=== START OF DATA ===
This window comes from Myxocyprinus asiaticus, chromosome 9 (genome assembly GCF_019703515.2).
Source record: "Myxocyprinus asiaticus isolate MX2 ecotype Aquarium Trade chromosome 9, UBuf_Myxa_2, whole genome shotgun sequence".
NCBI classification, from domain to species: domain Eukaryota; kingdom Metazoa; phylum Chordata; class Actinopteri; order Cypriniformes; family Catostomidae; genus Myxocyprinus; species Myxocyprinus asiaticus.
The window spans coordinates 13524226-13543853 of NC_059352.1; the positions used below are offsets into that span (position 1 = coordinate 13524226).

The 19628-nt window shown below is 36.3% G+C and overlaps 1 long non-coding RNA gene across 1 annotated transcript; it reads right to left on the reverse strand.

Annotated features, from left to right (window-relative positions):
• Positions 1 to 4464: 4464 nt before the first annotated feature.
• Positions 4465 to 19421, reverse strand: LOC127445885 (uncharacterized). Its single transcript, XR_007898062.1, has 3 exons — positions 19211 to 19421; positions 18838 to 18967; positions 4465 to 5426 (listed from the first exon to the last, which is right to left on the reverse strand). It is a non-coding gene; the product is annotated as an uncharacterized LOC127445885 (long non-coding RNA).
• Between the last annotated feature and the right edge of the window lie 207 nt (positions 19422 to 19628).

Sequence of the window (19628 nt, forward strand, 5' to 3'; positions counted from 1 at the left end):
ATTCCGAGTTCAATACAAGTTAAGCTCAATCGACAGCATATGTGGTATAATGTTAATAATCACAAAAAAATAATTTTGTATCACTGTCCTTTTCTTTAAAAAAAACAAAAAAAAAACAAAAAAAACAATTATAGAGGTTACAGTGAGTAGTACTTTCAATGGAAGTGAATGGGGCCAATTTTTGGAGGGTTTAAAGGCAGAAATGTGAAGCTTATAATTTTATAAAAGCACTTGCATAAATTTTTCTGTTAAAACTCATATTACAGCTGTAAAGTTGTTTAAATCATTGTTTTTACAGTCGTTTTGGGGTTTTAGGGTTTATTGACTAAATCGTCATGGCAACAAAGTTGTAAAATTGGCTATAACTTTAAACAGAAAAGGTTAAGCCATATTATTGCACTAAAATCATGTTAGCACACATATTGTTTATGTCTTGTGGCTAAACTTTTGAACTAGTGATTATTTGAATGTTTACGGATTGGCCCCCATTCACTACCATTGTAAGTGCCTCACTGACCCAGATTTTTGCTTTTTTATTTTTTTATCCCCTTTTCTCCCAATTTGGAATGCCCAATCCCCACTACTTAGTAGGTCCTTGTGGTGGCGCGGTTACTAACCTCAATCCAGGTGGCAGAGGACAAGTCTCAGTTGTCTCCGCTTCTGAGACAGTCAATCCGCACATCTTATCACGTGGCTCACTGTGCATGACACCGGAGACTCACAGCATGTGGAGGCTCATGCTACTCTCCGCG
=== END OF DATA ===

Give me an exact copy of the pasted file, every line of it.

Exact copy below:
This window comes from Myxocyprinus asiaticus, chromosome 9 (genome assembly GCF_019703515.2).
Source record: "Myxocyprinus asiaticus isolate MX2 ecotype Aquarium Trade chromosome 9, UBuf_Myxa_2, whole genome shotgun sequence".
NCBI classification, from domain to species: domain Eukaryota; kingdom Metazoa; phylum Chordata; class Actinopteri; order Cypriniformes; family Catostomidae; genus Myxocyprinus; species Myxocyprinus asiaticus.
The window spans coordinates 13524226-13543853 of NC_059352.1; the positions used below are offsets into that span (position 1 = coordinate 13524226).

The 19628-nt window shown below is 36.3% G+C and overlaps 1 long non-coding RNA gene across 1 annotated transcript; it reads right to left on the reverse strand.

Annotated features, from left to right (window-relative positions):
• Positions 1 to 4464: 4464 nt before the first annotated feature.
• Positions 4465 to 19421, reverse strand: LOC127445885 (uncharacterized). Its single transcript, XR_007898062.1, has 3 exons — positions 19211 to 19421; positions 18838 to 18967; positions 4465 to 5426 (listed from the first exon to the last, which is right to left on the reverse strand). It is a non-coding gene; the product is annotated as an uncharacterized LOC127445885 (long non-coding RNA).
• Between the last annotated feature and the right edge of the window lie 207 nt (positions 19422 to 19628).

Sequence of the window (19628 nt, forward strand, 5' to 3'; positions counted from 1 at the left end):
ATTCCGAGTTCAATACAAGTTAAGCTCAATCGACAGCATATGTGGTATAATGTTAATAATCACAAAAAAATAATTTTGTATCACTGTCCTTTTCTTTAAAAAAAACAAAAAAAAAACAAAAAAAACAATTATAGAGGTTACAGTGAGTAGTACTTTCAATGGAAGTGAATGGGGCCAATTTTTGGAGGGTTTAAAGGCAGAAATGTGAAGCTTATAATTTTATAAAAGCACTTGCATAAATTTTTCTGTTAAAACTCATATTACAGCTGTAAAGTTGTTTAAATCATTGTTTTTACAGTCGTTTTGGGGTTTTAGGGTTTATTGACTAAATCGTCATGGCAACAAAGTTGTAAAATTGGCTATAACTTTAAACAGAAAAGGTTAAGCCATATTATTGCACTAAAATCATGTTAGCACACATATTGTTTATGTCTTGTGGCTAAACTTTTGAACTAGTGATTATTTGAATGTTTACGGATTGGCCCCCATTCACTACCATTGTAAGTGCCTCACTGACCCAGATTTTTGCTTTTTTATTTTTTTATCCCCTTTTCTCCCAATTTGGAATGCCCAATCCCCACTACTTAGTAGGTCCTTGTGGTGGCGCGGTTACTAACCTCAATCCAGGTGGCAGAGGACAAGTCTCAGTTGTCTCCGCTTCTGAGACAGTCAATCCGCACATCTTATCACGTGGCTCACTGTGCATGACACCGGAGACTCACAGCATGTGGAGGCTCATGCTACTCTCCGCG